Petri, Egon, eminent German pianist and pedagogue of Dutch descent; b. Hannover, March 23,1881; d. Berkeley, Calif., May 27,1962. His father, Henri Wilhelm Petri (1856–1914), was a Dutch violinist who served as concertmaster in Hannover and of the Leipzig Gewandhaus Orch.; his mother was a singer. He studied violin and organ as well as piano from an early age; began piano lessons with Carreno, later studying with Buchmayer, Draeseke, and Busoni; also received composition lessons from Kretzchmar. Having pursued a career as an orch. violinist and as a member of his father’s string quartet, he launched his career as a piano virtuoso in 1902; subsequently toured extensively in Europe; was also active as a teacher, serving on the faculties of the Royal Manchester Coll. of Music (1905–11) and the Berlin Hochschule für Musik (1921–26); then taught in Zakopane. On Jan. 11,1932, he made his U.S. debut in N.Y., then performed on both sides of the Atlantic until the outbreak of World War II; also taught at Boston’s Malkin Cons. (1934–35). After World War II, he resumed his extensive tours. Having taught at Cornell Univ. (1940–46), he then settled in Calif, to teach at Mills Coll. in Oakland (1947–57) and at the San Francisco Cons, of Music (1952–62). He made his farewell concert appearance in a recital in 1960. As Busoni’s foremost student, he followed in his mentor’s grand manner of piano virtuosity. His performances of Bach and Liszt were formidable; he also championed the works of Alkan and Medtner as well as Busoni.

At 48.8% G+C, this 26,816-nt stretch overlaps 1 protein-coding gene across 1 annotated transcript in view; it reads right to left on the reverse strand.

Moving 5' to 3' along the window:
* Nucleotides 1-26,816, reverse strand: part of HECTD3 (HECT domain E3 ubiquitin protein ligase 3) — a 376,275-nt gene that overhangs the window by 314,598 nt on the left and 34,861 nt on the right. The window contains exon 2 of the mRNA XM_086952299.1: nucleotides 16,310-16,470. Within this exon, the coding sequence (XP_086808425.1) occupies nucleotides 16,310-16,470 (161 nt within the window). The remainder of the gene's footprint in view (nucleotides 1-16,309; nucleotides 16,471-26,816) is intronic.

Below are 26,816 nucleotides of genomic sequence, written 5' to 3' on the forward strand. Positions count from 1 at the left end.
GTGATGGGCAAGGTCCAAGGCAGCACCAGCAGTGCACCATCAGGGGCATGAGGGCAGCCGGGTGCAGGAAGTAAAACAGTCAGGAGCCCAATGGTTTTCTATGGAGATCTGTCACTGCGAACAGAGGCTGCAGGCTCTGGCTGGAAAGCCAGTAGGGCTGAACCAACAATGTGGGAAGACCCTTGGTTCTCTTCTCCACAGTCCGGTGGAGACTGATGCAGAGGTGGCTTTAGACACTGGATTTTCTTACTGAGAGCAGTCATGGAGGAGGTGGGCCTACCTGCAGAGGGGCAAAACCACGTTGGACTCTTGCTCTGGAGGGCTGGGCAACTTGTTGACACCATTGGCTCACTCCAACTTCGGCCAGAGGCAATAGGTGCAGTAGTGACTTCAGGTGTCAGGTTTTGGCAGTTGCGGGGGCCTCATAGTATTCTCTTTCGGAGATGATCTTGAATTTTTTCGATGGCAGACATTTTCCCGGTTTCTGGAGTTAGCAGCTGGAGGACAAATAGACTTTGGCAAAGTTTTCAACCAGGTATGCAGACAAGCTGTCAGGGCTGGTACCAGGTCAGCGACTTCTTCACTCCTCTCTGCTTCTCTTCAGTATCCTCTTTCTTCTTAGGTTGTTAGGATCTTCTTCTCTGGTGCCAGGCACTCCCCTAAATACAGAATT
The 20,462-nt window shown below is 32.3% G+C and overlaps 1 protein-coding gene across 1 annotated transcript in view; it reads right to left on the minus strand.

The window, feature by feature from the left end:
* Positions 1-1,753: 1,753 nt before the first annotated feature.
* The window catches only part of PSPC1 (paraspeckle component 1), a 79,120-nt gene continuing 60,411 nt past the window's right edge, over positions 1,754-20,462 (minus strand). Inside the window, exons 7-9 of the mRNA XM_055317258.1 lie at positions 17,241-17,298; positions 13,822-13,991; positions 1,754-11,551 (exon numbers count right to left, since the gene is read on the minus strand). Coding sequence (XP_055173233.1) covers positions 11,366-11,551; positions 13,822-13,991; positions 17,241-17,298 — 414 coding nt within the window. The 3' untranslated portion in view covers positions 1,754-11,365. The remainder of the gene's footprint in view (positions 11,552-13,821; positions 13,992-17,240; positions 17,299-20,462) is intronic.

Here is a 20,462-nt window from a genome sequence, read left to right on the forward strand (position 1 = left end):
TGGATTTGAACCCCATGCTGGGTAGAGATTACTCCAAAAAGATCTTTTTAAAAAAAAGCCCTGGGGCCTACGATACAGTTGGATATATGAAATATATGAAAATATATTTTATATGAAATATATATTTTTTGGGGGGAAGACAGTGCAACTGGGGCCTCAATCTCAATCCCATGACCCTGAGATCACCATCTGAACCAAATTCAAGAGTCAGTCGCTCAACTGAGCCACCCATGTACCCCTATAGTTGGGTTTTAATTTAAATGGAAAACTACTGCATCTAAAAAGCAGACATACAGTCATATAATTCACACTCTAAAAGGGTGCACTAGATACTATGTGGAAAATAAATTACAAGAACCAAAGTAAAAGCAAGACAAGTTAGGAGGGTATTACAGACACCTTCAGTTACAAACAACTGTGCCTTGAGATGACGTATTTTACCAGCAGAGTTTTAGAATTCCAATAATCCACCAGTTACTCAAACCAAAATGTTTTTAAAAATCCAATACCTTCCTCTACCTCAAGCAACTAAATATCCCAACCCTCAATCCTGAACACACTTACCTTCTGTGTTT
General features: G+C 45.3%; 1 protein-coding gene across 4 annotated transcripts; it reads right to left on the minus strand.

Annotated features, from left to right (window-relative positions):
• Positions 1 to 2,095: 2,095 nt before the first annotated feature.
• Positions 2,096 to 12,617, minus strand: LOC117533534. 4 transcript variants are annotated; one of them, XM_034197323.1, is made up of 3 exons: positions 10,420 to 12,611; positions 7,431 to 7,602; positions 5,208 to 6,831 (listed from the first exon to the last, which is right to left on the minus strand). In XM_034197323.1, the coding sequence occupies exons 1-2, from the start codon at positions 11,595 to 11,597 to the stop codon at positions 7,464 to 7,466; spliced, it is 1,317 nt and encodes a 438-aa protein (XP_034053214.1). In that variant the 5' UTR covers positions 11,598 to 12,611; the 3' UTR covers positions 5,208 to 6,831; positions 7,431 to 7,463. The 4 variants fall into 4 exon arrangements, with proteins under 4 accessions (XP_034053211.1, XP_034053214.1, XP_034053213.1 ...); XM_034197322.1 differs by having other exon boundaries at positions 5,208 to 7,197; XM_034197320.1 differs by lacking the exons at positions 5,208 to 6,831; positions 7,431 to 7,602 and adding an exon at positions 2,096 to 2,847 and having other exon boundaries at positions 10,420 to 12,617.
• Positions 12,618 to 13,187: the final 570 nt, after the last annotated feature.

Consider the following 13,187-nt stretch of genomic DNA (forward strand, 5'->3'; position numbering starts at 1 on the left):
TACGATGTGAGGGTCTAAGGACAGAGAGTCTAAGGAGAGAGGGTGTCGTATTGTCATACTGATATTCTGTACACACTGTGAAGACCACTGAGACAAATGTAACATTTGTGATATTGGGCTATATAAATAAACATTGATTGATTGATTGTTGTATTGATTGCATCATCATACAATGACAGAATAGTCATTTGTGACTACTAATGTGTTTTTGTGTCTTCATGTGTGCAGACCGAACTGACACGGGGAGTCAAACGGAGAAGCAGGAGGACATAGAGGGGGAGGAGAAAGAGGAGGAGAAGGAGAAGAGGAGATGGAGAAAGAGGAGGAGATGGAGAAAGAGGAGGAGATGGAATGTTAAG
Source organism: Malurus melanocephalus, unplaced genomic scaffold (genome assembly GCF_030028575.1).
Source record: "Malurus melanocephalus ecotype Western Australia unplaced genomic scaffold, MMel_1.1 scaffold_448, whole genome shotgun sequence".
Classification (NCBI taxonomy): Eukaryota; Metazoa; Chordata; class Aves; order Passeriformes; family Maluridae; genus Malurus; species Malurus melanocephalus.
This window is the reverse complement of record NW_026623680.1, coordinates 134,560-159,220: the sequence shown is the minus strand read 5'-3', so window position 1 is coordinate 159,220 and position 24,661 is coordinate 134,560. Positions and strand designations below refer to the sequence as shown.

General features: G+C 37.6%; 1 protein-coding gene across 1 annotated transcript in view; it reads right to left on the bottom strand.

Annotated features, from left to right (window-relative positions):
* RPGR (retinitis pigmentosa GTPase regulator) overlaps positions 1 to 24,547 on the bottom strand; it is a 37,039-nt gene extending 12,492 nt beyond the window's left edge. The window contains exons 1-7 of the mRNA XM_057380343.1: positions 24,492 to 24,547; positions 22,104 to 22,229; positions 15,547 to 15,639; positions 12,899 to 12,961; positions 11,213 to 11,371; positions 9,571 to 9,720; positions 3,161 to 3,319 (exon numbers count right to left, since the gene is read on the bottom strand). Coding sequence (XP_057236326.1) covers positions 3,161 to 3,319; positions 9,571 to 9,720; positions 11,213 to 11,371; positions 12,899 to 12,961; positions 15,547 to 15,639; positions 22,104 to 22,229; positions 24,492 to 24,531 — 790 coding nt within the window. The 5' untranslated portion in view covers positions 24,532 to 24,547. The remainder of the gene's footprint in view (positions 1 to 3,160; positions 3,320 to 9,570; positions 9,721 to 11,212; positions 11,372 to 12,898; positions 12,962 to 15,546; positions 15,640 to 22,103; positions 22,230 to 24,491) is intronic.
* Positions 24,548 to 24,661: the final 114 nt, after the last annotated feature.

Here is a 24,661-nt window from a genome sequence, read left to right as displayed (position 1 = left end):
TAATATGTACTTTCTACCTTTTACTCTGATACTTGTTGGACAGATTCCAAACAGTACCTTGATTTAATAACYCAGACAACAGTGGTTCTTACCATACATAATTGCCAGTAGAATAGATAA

—Nicolas Slonimsky/Laura Kuhn/Dennis McIntire